On April 17, 2016, Governor Tom Wolf signed into law Senate Bill 3, making Pennsylvania the 24th state in the nation to legalize medical marijuana. The law covers a plethora of qualifying medical conditions, from autism to chronic pain and seizures, allows doctors to prescribe medical marijuana to patients, and opens the door for commercial grow operations and dispensaries.
However, dried leaf and flower will not be allowed. Pennsylvania law will only permit extracted cannabis oil and its derivatives. The law could take up to two years to fully implement, but its implications for the rest of the nation are vast.
Pennsylvania’s Symbolic Impact
The importance of Pennsylvania’s medical marijuana legislation on the rest of the nation cannot be overstated.
Pennsylvania is one of the original 13 colonies, and arguably the most important and influential. Philadelphia played an instrumental role in the American Revolution as a meeting place for the Founding Fathers of the United States, who signed the Declaration of Independence in 1776 and the Constitution in 1787.
Hundreds of years later, in the face of a federal government that unequivocally classifies marijuana as illegal and with “no currently accepted medical use,” Pennsylvania resoundingly proclaimed its independence from a baseless, nonsensical and tyrannical federal law. The people have now spoken from the hallowed soil where the Founding Fathers signed the documents of this nation’s birth.
The Liberty Bell rings again to alert the American citizenry that widespread and comprehensive marijuana legalization is not only inevitable, but it is, as it was some 240 years ago, a declaration of independence. As in 1776, the nation is listening.
While Michigan was markedly ahead of Pennsylvania by legalizing medical marijuana in 2008, it differs dramatically in substance and in practice.
Like Pennsylvania, Michigan provides a wide range of qualifying conditions for its medical marijuana program. But that’s where the similarities end.
Michigan’s law was a public referendum, not a legislative decree. The law was written by well-intentioned marijuana advocates, not experienced lawmakers, leaving many unanswered questions to judicial interpretation. Law enforcement, prosecutors and the courts have been playing catch-up ever since.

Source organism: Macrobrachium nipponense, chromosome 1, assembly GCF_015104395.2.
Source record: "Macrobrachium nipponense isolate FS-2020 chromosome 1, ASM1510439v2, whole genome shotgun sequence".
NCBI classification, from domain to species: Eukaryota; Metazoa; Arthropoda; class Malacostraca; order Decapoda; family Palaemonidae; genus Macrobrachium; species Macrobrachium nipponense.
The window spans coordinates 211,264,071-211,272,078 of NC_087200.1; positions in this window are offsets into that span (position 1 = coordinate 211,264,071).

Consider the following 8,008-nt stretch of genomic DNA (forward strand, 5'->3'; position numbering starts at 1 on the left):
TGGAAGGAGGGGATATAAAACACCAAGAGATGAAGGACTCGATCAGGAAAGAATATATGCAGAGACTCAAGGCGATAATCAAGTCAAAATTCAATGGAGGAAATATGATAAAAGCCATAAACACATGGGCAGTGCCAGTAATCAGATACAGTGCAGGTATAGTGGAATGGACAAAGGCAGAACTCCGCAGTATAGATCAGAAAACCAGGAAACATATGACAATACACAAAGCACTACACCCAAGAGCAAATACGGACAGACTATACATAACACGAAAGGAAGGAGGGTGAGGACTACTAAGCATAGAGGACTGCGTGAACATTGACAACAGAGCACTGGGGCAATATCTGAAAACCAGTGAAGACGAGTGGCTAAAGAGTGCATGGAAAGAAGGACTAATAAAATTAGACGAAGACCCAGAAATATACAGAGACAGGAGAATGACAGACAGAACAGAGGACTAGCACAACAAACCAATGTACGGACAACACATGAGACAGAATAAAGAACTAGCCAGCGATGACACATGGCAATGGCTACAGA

State law, as interpreted by the courts, does not permit dispensaries. However, major cities like Detroit have implemented local ordinances to allow dispensaries. As long as the county sheriff and state police look the other way, which they have been doing, it has been smooth sailing locally. Other cities with similar ordinances, like Ferndale in Oakland County, don’t fare as well due to being located in counties where the sheriff strictly enforces state law. Hence, dispensaries in Michigan are dependent on state action.
Based in large part on Pennsylvania’s move, it appears that the Michigan Legislature now has the authority to clean up the mess and enact responsible medical marijuana legislation via House Bills 4209, 4210 and 4827, which will establish legal commercial grow operations, extraction-based infused products and dispensaries — all of which are currently illegal.
The House bills will likely be passed by the Michigan Senate subsequent to the November elections, allowing Governor Rick Snyder to sign them into effect without untimely political ramifications or the uncertainty of the national election.
It is clear that Michigan’s populace favors medical marijuana legalization — 63% voted for it in 2008 — but Pennsylvania’s legislative action gives Michigan legislators the proverbial thumbs up to finish the job started by the people.
Suddenly situated between two highly populated medical marijuana states, Ohio needed to take a step forward or be left behind. In May 2016, just a few short weeks after Pennsylvania’s historic decision, Ohio lawmakers passed a bill to legalize medical marijuana for those with a doctor’s referral. In June, Governor John Kasich signed the legislation into law, making Ohio the 25th medical marijuana state.
Like Pennsylvania, Ohio’s law allows a comprehensive list of qualifying conditions and for the medical use of vaporizers, edibles and oils, but not leaf or flower. It also allows for commercial marijuana grows, extraction processing and dispensaries.
Other Eastern States
In many of the other eastern states, qualifying conditions have been severely limited, and restrictions on commercial production and distribution have advanced the responsible implementation and practical application of medical marijuana legalization.
Based on the sheer population of more than 30 million people under the collective umbrella of Ohio, Michigan and Pennsylvania, things are going to change.
New York and New Jersey laws are expected to become more sensible to meet their western neighbors; Illinois will also follow the path of its eastern counterparts; Florida is likely to pass a medical marijuana public referendum this fall. Native American tribes throughout the country are already poised to capitalize on state actions with their own grow and processing operations. The DEA is expected to remove marijuana from Schedule I of the Controlled Substances Act, thereby opening up banking and health care providers to the industry. Other states will fall in line, and hopefully the federal government will finally wake up to the will of the people and recognize the independence of the states on this issue.
Marc Beginin is chief legal officer of Precision Extraction Solutions. A version of this article was originally published at precisionextraction.com.